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Today's word on

Thursday, February 10, 2005


Those were the days:

"The way I had it is all gone now. The bars are
gone, the drinkers, gone. There remain the smartest, healthiest newspeople in the history of the business. And they are so boring that they kill the business right in front of you."

--Jimmy Breslin, newspaper columnist, 1996 (Thanks to alert WORDster Jim Doyle)


A TSA baggage screener explains it all for you

By Julie Oliver

January 25, 2005 | Dustin Olson, 25, entered the Salt Lake City Airport on Nov. 23 to fly home in time for Thanksgiving. He checked his luggage at the ticket counter, with the exception of his carry-on.

Olson, a frequent traveler, approached the security checkpoint with his carry-on in hand. A Transportation Security Administration worker greeted him with a smile while verifying Olson's license and placing a pen mark on his boarding pass.

He placed his bag on the conveyer belt, so it could be screened and X-rayed.

Olson showed his boarding pass to another worker, who nodded with approval and motioned him through the metal detector, which he passed without setting off the alarm.

Olson was asked by a TSA worker to take his items over to a separate screening area, where he was asked to take off his shoes and spread his arms and legs.

Olson was one of the many passengers that day whom were physically searched along with their carry-on items.

Dale Wursten, a TSA worker at the Salt Lake City Airport, said, "We do not profile at all – the computer does it all, about one in 10 are selected. There are usually four S's marked on the ticket or some other marking," which alerts check-point workers that the computer randomly selected an individual to be physically searched.

TSA, a section of Homeland Security, is responsible for protecting our nation's transportation systems and supervising the entry of people and goods into the United States. TSA workers are responsible for screening the 730 million people that travel on commercial aircrafts and their more than 700 million pieces of luggage that are checked for explosives each year, according to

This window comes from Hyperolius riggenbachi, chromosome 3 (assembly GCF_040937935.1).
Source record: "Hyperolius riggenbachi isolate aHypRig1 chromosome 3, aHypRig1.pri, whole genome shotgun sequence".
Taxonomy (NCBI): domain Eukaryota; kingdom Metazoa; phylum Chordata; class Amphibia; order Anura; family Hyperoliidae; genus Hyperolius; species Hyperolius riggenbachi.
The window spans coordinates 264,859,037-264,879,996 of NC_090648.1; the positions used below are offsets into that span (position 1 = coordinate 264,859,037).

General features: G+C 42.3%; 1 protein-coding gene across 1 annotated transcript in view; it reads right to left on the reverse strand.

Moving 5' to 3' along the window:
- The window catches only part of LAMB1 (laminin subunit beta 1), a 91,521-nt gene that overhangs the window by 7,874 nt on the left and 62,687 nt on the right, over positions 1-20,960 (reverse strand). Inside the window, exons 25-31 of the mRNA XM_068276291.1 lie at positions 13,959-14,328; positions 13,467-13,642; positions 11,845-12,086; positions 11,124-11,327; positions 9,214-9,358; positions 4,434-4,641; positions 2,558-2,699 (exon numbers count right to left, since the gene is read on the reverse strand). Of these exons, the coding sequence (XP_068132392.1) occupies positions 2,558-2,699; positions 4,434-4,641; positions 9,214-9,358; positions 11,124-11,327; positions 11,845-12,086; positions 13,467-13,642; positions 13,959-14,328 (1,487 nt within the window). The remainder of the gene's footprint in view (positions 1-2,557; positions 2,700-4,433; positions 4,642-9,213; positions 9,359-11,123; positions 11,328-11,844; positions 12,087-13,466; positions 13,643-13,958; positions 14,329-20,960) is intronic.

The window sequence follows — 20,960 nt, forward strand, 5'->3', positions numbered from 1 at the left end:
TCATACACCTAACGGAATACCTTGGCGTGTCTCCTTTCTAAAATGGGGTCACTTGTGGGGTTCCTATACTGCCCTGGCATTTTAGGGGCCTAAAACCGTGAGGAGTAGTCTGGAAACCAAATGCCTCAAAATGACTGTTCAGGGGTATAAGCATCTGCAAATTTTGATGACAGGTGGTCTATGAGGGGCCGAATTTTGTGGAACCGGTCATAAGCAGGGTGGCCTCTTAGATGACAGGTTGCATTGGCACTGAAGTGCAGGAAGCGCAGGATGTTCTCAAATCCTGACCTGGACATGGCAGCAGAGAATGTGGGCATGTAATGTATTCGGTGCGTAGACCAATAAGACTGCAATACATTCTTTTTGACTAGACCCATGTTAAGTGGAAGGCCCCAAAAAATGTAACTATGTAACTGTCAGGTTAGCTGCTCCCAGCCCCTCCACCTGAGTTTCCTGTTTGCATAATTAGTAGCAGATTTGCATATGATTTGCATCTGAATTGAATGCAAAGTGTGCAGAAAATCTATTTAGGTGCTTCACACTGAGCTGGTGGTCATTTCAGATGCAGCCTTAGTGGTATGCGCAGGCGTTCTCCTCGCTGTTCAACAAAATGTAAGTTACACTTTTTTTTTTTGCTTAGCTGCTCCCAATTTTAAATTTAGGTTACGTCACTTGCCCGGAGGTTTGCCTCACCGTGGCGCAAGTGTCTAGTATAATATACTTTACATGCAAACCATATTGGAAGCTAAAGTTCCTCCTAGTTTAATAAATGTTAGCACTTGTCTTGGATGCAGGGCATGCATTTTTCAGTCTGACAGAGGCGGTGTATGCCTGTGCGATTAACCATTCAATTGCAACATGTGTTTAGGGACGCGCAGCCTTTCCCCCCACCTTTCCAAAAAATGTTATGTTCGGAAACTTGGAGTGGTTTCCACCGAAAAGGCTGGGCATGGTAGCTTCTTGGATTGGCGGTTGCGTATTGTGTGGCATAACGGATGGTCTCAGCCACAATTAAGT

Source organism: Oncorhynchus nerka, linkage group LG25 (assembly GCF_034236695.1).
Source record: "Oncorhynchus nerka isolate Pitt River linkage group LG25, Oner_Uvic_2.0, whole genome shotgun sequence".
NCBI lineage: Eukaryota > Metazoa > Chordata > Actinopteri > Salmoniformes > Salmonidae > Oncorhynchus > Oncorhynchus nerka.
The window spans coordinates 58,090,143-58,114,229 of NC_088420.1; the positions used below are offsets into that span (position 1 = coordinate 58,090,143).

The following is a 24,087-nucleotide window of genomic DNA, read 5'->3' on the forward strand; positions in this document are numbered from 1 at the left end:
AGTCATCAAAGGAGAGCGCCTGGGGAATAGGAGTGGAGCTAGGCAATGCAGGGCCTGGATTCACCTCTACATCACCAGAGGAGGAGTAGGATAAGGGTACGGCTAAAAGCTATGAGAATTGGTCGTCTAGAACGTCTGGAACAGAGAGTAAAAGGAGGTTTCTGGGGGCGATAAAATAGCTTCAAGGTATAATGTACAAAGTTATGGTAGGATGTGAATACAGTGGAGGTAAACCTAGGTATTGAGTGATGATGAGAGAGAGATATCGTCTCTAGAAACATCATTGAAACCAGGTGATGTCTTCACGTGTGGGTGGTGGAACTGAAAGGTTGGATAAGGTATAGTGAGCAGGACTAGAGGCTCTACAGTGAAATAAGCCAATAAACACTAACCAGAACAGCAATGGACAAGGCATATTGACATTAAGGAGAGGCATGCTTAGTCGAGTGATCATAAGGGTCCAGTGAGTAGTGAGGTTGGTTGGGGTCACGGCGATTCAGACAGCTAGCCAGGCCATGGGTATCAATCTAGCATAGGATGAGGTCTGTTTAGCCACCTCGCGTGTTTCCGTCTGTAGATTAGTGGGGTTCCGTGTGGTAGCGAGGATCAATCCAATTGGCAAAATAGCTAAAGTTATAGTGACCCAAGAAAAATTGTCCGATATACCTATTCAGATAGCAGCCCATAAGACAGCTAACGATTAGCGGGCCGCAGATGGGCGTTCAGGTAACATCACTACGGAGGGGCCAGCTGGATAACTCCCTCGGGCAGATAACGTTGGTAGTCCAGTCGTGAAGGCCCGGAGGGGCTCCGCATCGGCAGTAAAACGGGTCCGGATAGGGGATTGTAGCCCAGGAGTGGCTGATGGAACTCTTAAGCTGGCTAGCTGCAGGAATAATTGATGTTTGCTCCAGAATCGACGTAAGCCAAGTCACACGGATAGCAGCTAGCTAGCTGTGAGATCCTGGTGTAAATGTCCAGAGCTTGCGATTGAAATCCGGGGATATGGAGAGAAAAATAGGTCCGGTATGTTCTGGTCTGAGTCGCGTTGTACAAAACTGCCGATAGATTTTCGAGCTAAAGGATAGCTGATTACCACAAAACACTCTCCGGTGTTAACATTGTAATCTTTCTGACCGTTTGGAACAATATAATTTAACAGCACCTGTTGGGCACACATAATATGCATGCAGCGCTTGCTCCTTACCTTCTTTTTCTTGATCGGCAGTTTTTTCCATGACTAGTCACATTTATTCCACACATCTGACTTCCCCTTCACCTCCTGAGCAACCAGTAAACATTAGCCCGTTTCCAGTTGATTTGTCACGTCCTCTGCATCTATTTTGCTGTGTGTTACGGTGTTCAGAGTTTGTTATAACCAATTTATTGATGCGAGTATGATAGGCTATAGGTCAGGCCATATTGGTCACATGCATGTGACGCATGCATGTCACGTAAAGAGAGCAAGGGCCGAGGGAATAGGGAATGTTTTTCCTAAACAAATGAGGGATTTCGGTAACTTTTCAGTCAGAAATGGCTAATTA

"The Salt Lake City Airport was the first airport in the nation to screen 100 percent of bags," Wursten said. It began with the 2002 Winter Olympics in Salt Lake City.

"At the SLC Airport, we probably take away 300 things a day from people in carry-on check security," Wursten said. "I usually deal with 30-40 items a day that people try to bring on.

"One time there was a hunter who brought one of his guns through the security checkpoint. We called the cops," Wursten said. "Any gun brought through security falls under the 100-percent prosecution rule, or zero tolerance rule.

Kathy Sudeikis, president of the Alexandria, Va.-based American Society of Travel Agents in National Geographic News said, "In October we had more than 2,000 instances of ammunition at the checkpoints and 77 firearms at the checkpoints."

These discoveries emphasize the need for continued attention at airport checkpoints across the country. TSA screeners in Orlando discovered a loaded handgun stuffed inside a plush teddy bear as it was being X-rayed July 12.

The bear belonged to a 10-year-old boy who received it as a gift from a stranger, according to

With the average of 2 million air travelers and 2 million-plus pieces of luggage a day it is reassuring when dangerous items are found and confiscated; however that's not always the case.

In New Jersey's Newark Liberty International Airport some luggage screeners spotted - and then lost - a fake bomb planted in luggage by a supervisor during a training exercise.